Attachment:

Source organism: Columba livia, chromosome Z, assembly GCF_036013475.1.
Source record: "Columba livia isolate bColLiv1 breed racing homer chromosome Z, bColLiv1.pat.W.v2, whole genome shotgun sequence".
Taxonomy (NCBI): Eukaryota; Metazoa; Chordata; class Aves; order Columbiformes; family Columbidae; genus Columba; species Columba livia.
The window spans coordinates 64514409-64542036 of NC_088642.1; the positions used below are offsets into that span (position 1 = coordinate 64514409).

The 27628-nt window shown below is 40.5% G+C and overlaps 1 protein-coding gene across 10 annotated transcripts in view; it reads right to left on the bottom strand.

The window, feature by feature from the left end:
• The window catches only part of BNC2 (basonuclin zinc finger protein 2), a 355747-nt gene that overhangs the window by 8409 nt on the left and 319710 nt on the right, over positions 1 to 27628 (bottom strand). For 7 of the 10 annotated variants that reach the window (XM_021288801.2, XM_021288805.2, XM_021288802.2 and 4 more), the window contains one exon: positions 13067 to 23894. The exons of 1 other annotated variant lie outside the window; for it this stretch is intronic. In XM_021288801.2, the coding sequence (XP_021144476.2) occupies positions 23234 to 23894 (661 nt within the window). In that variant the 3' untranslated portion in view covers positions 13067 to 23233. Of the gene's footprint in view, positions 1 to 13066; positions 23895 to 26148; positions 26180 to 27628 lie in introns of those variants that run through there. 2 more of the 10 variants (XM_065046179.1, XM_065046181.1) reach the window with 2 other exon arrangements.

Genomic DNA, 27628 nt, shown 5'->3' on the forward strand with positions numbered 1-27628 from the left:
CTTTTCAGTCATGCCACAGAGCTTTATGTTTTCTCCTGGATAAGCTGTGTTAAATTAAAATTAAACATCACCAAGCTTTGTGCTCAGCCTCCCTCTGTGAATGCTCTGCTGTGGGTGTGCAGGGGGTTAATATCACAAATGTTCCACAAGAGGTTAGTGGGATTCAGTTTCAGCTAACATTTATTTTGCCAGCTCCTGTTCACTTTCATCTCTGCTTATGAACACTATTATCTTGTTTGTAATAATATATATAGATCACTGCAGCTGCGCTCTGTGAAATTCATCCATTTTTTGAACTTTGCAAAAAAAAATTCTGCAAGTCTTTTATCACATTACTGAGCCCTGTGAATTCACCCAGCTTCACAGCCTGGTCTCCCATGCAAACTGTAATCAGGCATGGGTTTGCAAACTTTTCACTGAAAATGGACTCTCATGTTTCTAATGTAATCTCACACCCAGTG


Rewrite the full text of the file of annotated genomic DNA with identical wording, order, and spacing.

Source organism: Columba livia, chromosome Z, assembly GCF_036013475.1.
Source record: "Columba livia isolate bColLiv1 breed racing homer chromosome Z, bColLiv1.pat.W.v2, whole genome shotgun sequence".
Taxonomy (NCBI): Eukaryota; Metazoa; Chordata; class Aves; order Columbiformes; family Columbidae; genus Columba; species Columba livia.
The window spans coordinates 64514409-64542036 of NC_088642.1; the positions used below are offsets into that span (position 1 = coordinate 64514409).

The 27628-nt window shown below is 40.5% G+C and overlaps 1 protein-coding gene across 10 annotated transcripts in view; it reads right to left on the bottom strand.

The window, feature by feature from the left end:
• The window catches only part of BNC2 (basonuclin zinc finger protein 2), a 355747-nt gene that overhangs the window by 8409 nt on the left and 319710 nt on the right, over positions 1 to 27628 (bottom strand). For 7 of the 10 annotated variants that reach the window (XM_021288801.2, XM_021288805.2, XM_021288802.2 and 4 more), the window contains one exon: positions 13067 to 23894. The exons of 1 other annotated variant lie outside the window; for it this stretch is intronic. In XM_021288801.2, the coding sequence (XP_021144476.2) occupies positions 23234 to 23894 (661 nt within the window). In that variant the 3' untranslated portion in view covers positions 13067 to 23233. Of the gene's footprint in view, positions 1 to 13066; positions 23895 to 26148; positions 26180 to 27628 lie in introns of those variants that run through there. 2 more of the 10 variants (XM_065046179.1, XM_065046181.1) reach the window with 2 other exon arrangements.

Genomic DNA, 27628 nt, shown 5'->3' on the forward strand with positions numbered 1-27628 from the left:
CTTTTCAGTCATGCCACAGAGCTTTATGTTTTCTCCTGGATAAGCTGTGTTAAATTAAAATTAAACATCACCAAGCTTTGTGCTCAGCCTCCCTCTGTGAATGCTCTGCTGTGGGTGTGCAGGGGGTTAATATCACAAATGTTCCACAAGAGGTTAGTGGGATTCAGTTTCAGCTAACATTTATTTTGCCAGCTCCTGTTCACTTTCATCTCTGCTTATGAACACTATTATCTTGTTTGTAATAATATATATAGATCACTGCAGCTGCGCTCTGTGAAATTCATCCATTTTTTGAACTTTGCAAAAAAAAATTCTGCAAGTCTTTTATCACATTACTGAGCCCTGTGAATTCACCCAGCTTCACAGCCTGGTCTCCCATGCAAACTGTAATCAGGCATGGGTTTGCAAACTTTTCACTGAAAATGGACTCTCATGTTTCTAATGTAATCTCACACCCAGTG